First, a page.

Poor Drug Sustainability in Inflammatory Bowel Disease Patients in Clinical Remission on Thiopurine Monotherapy

Abstract

Background

Immunomodulator monotherapy is an important component in the treatment of inflammatory bowel disease (IBD). However, there is conflicting literature about thiopurines maintaining long-term remission in patients with active IBD.

Aim

To determine the durable clinical remission rate in adults with Crohn’s disease (CD) or ulcerative colitis (UC) on thiopurine monotherapy over 5 years.

Methods

We performed a retrospective analysis of adult patients identified at McGill University Health Centre from 2009 to 2012. We included IBD patients who initiated thiopurine monotherapy and were in remission for at least 3 months (Harvey–Bradshaw Index (HBI) < 5 points for CD and partial Mayo Score (pMS) < 2 points in UC). The primary endpoint was sustained clinical remission on thiopurines during a 5-year follow-up. This included patients who had not relapsed or discontinued the drug due to side effects. The secondary endpoint was clinical relapse over the follow-up period, which was defined as HBI > 5 in CD and pMS > 2 in UC.

Results

There were 148 patients included in the study (100 CD; 48 UC). At 5 years, 23% (34/148) patients remained in clinical remission on thiopurine monotherapy (25 CD and 9 UC patients). Thirty-three percent (33/100) of CD and 46% (22/48) of UC patients relapsed while on thiopurines. There was no difference in relapse rates between CD and UC patients. Eighty-four percent (42/50) of patients with CD with side effects and all UC (17/17) patients who experienced side effects discontinued the drug.

Conclusion

This analysis demonstrates that there is poor sustainability of clinical remission in IBD patients on thiopurine monotherapy given that a high proportion of patients discontinue thiopurines due to either relapse or side effects.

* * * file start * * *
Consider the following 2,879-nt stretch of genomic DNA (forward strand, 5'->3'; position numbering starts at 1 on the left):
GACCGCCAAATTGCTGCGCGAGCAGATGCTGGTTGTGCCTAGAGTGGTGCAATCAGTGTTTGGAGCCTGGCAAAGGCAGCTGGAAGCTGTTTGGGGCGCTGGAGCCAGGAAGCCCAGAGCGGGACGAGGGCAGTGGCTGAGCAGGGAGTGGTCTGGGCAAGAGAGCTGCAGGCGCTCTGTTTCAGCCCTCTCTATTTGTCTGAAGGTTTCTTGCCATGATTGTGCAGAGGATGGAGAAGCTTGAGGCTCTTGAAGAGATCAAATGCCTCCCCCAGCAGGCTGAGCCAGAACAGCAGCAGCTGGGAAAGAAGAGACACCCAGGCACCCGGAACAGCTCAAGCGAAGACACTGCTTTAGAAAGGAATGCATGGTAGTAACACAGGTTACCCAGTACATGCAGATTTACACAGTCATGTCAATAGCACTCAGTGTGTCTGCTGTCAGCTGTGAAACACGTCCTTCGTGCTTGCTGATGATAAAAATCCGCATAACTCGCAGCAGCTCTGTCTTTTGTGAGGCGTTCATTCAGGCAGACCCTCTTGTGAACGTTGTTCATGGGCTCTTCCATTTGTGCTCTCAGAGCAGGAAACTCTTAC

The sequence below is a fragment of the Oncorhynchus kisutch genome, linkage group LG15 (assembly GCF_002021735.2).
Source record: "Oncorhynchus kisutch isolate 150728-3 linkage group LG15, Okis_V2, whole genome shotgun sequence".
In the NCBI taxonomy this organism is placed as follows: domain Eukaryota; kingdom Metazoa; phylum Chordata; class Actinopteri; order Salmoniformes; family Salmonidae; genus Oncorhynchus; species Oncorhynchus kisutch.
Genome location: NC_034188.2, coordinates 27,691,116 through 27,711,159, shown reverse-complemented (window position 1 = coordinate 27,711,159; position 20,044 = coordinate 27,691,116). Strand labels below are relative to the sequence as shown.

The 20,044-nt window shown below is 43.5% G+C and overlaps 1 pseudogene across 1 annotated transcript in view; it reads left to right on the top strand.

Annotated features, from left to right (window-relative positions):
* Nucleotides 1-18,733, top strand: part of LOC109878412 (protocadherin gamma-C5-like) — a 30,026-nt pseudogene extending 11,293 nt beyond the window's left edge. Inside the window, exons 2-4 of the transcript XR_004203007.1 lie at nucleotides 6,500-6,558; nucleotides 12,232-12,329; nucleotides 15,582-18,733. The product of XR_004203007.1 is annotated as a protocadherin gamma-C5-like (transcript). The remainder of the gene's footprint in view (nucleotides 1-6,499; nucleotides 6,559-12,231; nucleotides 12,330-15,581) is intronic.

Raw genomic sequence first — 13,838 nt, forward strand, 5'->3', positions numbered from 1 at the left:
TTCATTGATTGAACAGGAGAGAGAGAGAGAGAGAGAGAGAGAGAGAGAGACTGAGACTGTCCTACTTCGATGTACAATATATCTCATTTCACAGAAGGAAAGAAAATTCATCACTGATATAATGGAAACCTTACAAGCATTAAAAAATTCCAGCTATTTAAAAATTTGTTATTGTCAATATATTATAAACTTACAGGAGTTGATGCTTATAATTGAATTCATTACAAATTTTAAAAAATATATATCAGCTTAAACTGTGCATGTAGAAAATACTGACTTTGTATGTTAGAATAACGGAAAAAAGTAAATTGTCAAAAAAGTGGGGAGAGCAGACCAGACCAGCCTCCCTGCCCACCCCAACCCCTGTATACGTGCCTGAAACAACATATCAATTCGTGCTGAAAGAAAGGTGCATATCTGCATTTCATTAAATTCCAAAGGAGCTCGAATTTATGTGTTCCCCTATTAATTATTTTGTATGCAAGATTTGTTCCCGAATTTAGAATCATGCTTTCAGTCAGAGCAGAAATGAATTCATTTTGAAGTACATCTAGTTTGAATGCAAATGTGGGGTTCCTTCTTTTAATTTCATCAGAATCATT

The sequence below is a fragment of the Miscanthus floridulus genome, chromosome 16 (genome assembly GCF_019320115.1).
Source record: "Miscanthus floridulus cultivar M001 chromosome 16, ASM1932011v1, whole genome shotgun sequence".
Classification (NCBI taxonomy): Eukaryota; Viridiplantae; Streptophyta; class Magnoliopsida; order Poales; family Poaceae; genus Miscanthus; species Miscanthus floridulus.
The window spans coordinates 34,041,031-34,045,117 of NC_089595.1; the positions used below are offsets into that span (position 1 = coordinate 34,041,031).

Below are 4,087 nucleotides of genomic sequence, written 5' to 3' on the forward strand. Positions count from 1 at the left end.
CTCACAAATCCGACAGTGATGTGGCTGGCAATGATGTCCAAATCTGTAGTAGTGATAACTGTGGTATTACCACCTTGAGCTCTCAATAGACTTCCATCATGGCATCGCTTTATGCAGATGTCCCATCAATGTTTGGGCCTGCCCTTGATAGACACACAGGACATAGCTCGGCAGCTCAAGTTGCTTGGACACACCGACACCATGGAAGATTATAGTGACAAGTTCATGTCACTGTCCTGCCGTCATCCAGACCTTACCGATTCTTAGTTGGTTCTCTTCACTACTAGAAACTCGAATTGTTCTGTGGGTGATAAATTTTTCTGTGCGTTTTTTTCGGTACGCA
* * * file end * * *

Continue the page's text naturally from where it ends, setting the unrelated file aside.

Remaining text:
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Abbreviations

IBD:

Inflammatory bowel disease

UC:

Ulcerative colitis

CD:

Crohn’s disease

HBI:

Harvey–Bradshaw Index

pMS:

Partial Mayo Score

AZA:

Azathioprine

6-MP:

Mercaptopurine

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Correspondence to Bhairavi Balram.

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Conflict of interest

T. Bessissow has received honoraria and acted as a consultant for Janssen, AbbVie, Takeda, and Pfizer and acted as speaker for Janssen, AbbVie, Takeda, Ferring, Actavis, PendoPharm, and Shire. T. Bessissow has served as a speaker, a consultant, and an advisory board member for Janssen, AbbVie, Takeda, Pfizer, Ferring, PendoPharm, Shire and has received research funding from AbbVie and Janssen. PL Lakatos has been a speaker and/or advisory board member: AbbVie, EGIS, Falk Pharma, GmbH, Ferring, Genetech, Jansen, Kyowa, Hakko Kirin Pharma, Mitsubishi Tanabe Pharma Corporation, MSD, Otsuka Pharma, Pharmacosmos, Pfizer, Roche, Shire, and Takeda and has received unrestricted grants: AbbVie, MSD, and Pfizer. Waqqas Afif has served as a speaker and/or advisory board for AbbVie, Janssen, Takeda, Merck, Pfizer, Ferring, Shire, and received research grants from AbbVie, Theradiag, and Prometheus. Alain Bitton has received honorarium for participation in advisory boards from Allergan. Alain Bitton is a Consultant, Advisory Board: AbbVie, Janssen, Shire, Warner Chilcott, Takeda, and Speaker: AbbVie, Janssen, Shire, Warner Chilcott, Aptalis. GW has been a speaker and/or advisory board member for AbbVie, Janssen, Pfizer, Shire, and Takeda. B. Balram, Y. Theoret, and J. Lubov have no conflicts of interest to report.

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Balram, B., Lubov, J., Theoret, Y. et al. Poor Drug Sustainability in Inflammatory Bowel Disease Patients in Clinical Remission on Thiopurine Monotherapy. Dig Dis Sci (2020). https://doi.org/10.1007/s10620-020-06427-8

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Keywords

  • Thiopurine monotherapy
  • Relapse rates
  • Inflammatory bowel disease
  • Side effects